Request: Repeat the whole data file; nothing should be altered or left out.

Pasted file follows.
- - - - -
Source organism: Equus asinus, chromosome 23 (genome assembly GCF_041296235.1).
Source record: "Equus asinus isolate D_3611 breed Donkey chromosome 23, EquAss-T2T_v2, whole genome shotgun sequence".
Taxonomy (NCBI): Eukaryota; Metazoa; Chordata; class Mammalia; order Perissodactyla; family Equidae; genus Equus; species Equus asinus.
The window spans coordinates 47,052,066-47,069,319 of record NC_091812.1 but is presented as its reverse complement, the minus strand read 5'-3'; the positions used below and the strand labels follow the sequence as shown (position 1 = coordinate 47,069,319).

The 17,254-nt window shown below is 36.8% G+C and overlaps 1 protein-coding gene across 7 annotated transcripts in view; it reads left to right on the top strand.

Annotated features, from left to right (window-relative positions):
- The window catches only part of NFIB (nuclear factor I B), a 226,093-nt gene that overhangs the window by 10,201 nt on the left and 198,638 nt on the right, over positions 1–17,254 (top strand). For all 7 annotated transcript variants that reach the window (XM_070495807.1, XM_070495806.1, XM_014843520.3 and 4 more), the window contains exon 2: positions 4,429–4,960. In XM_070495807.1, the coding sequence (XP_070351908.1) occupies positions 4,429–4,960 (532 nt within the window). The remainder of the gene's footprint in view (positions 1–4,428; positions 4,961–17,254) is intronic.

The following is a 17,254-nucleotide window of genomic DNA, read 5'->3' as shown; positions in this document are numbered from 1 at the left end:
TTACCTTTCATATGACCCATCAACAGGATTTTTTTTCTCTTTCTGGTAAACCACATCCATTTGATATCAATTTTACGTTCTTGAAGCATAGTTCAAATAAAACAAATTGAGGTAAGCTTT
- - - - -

Source organism: Equus asinus, chromosome 23 (genome assembly GCF_041296235.1).
Source record: "Equus asinus isolate D_3611 breed Donkey chromosome 23, EquAss-T2T_v2, whole genome shotgun sequence".
Taxonomy (NCBI): Eukaryota; Metazoa; Chordata; class Mammalia; order Perissodactyla; family Equidae; genus Equus; species Equus asinus.
The window spans coordinates 47,052,066-47,069,319 of record NC_091812.1 but is presented as its reverse complement, the minus strand read 5'-3'; the positions used below and the strand labels follow the sequence as shown (position 1 = coordinate 47,069,319).

The 17,254-nt window shown below is 36.8% G+C and overlaps 1 protein-coding gene across 7 annotated transcripts in view; it reads left to right on the top strand.

Annotated features, from left to right (window-relative positions):
- The window catches only part of NFIB (nuclear factor I B), a 226,093-nt gene that overhangs the window by 10,201 nt on the left and 198,638 nt on the right, over positions 1–17,254 (top strand). For all 7 annotated transcript variants that reach the window (XM_070495807.1, XM_070495806.1, XM_014843520.3 and 4 more), the window contains exon 2: positions 4,429–4,960. In XM_070495807.1, the coding sequence (XP_070351908.1) occupies positions 4,429–4,960 (532 nt within the window). The remainder of the gene's footprint in view (positions 1–4,428; positions 4,961–17,254) is intronic.

The following is a 17,254-nucleotide window of genomic DNA, read 5'->3' as shown; positions in this document are numbered from 1 at the left end:
TTACCTTTCATATGACCCATCAACAGGATTTTTTTTCTCTTTCTGGTAAACCACATCCATTTGATATCAATTTTACGTTCTTGAAGCATAGTTCAAATAAAACAAATTGAGGTAAGCTTT